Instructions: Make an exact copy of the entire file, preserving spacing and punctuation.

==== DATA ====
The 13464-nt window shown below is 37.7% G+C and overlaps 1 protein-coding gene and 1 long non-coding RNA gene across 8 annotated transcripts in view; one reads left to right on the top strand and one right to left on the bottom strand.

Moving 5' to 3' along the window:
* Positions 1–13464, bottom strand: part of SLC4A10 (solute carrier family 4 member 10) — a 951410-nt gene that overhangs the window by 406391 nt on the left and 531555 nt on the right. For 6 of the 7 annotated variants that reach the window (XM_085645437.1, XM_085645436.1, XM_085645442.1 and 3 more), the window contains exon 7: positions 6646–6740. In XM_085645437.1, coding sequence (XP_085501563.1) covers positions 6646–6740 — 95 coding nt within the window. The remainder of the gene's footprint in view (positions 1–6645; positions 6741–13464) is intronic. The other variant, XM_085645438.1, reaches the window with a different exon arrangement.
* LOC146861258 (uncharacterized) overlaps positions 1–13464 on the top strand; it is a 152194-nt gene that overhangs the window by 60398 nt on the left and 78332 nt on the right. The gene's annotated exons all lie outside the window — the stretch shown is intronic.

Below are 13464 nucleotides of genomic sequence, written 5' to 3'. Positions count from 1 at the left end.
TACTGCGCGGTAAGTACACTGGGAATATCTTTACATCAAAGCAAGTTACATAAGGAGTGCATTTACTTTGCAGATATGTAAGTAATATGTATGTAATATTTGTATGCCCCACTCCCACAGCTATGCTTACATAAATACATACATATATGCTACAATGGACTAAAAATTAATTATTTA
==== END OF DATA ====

The 13464-nt window shown below is 37.7% G+C and overlaps 1 protein-coding gene and 1 long non-coding RNA gene across 8 annotated transcripts in view; one reads left to right on the top strand and one right to left on the bottom strand.

Moving 5' to 3' along the window:
* Positions 1–13464, bottom strand: part of SLC4A10 (solute carrier family 4 member 10) — a 951410-nt gene that overhangs the window by 406391 nt on the left and 531555 nt on the right. For 6 of the 7 annotated variants that reach the window (XM_085645437.1, XM_085645436.1, XM_085645442.1 and 3 more), the window contains exon 7: positions 6646–6740. In XM_085645437.1, coding sequence (XP_085501563.1) covers positions 6646–6740 — 95 coding nt within the window. The remainder of the gene's footprint in view (positions 1–6645; positions 6741–13464) is intronic. The other variant, XM_085645438.1, reaches the window with a different exon arrangement.
* LOC146861258 (uncharacterized) overlaps positions 1–13464 on the top strand; it is a 152194-nt gene that overhangs the window by 60398 nt on the left and 78332 nt on the right. The gene's annotated exons all lie outside the window — the stretch shown is intronic.

Below are 13464 nucleotides of genomic sequence, written 5' to 3'. Positions count from 1 at the left end.
TACTGCGCGGTAAGTACACTGGGAATATCTTTACATCAAAGCAAGTTACATAAGGAGTGCATTTACTTTGCAGATATGTAAGTAATATGTATGTAATATTTGTATGCCCCACTCCCACAGCTATGCTTACATAAATACATACATATATGCTACAATGGACTAAAAATTAATTATTTA